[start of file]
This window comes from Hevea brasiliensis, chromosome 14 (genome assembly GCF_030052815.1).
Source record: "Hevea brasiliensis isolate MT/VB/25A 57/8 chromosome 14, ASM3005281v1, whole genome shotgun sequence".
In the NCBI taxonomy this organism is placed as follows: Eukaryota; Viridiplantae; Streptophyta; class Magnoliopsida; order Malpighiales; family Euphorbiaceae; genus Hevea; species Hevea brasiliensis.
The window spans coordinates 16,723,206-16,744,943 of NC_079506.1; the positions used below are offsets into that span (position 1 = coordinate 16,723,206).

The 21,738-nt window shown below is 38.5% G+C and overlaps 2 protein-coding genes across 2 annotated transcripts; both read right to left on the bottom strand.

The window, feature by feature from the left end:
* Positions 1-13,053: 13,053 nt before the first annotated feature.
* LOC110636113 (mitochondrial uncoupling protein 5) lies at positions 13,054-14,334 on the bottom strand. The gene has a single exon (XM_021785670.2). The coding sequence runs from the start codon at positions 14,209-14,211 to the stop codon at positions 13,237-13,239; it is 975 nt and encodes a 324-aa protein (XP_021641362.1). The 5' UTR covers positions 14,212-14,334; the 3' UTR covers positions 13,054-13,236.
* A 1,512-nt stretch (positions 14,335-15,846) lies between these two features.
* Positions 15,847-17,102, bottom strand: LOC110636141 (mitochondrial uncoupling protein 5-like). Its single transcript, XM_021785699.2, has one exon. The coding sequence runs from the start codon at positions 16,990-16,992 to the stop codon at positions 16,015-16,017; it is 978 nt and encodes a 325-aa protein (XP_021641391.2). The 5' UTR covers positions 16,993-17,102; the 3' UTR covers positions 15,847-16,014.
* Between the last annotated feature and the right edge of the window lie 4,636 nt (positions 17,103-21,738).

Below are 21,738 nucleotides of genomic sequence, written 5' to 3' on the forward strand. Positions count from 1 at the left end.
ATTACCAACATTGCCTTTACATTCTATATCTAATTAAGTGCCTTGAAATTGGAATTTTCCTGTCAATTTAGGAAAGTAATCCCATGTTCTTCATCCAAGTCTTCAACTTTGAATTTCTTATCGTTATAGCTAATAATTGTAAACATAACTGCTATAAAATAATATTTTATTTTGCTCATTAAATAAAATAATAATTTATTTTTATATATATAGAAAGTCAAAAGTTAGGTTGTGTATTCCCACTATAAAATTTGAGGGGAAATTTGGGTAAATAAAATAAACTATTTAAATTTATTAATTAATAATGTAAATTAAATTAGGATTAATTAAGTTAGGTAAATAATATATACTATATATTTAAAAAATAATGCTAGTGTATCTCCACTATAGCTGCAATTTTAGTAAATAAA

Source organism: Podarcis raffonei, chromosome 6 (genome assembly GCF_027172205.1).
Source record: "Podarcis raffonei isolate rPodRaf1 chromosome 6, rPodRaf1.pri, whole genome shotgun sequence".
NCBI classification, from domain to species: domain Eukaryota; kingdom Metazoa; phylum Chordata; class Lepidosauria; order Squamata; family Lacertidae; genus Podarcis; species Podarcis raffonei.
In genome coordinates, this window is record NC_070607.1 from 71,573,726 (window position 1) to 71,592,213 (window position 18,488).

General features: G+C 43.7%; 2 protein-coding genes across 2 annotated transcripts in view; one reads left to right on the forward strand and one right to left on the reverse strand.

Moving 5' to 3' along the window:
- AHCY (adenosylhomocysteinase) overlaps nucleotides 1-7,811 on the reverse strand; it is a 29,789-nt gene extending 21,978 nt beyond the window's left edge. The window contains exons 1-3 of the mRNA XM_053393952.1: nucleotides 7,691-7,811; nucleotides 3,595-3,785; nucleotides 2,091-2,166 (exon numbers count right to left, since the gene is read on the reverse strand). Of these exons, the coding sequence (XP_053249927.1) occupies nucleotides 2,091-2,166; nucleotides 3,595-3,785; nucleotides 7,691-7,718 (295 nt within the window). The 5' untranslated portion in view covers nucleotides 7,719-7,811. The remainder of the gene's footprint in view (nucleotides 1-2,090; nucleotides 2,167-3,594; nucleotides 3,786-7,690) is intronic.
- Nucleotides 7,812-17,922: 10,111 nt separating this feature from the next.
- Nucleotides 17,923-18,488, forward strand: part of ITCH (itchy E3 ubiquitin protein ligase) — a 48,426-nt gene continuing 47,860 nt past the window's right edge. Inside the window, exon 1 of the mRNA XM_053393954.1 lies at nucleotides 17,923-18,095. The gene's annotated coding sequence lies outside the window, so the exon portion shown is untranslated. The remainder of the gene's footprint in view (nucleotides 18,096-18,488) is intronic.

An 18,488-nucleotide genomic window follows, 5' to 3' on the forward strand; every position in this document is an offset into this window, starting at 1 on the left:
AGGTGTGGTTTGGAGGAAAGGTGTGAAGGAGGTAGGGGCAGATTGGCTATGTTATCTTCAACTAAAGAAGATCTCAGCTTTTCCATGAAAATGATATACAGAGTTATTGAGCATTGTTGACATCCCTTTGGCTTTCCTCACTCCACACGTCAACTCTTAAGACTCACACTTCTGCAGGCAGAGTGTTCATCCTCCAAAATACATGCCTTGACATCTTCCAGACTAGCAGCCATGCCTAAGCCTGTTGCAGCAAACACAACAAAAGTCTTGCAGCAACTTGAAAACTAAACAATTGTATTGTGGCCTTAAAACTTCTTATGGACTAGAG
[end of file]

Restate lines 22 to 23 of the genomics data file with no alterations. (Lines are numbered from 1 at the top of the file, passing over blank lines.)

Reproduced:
- Nucleotides 17,923-18,488, forward strand: part of ITCH (itchy E3 ubiquitin protein ligase) — a 48,426-nt gene continuing 47,860 nt past the window's right edge. Inside the window, exon 1 of the mRNA XM_053393954.1 lies at nucleotides 17,923-18,095. The gene's annotated coding sequence lies outside the window, so the exon portion shown is untranslated. The remainder of the gene's footprint in view (nucleotides 18,096-18,488) is intronic.

An 18,488-nucleotide genomic window follows, 5' to 3' on the forward strand; every position in this document is an offset into this window, starting at 1 on the left: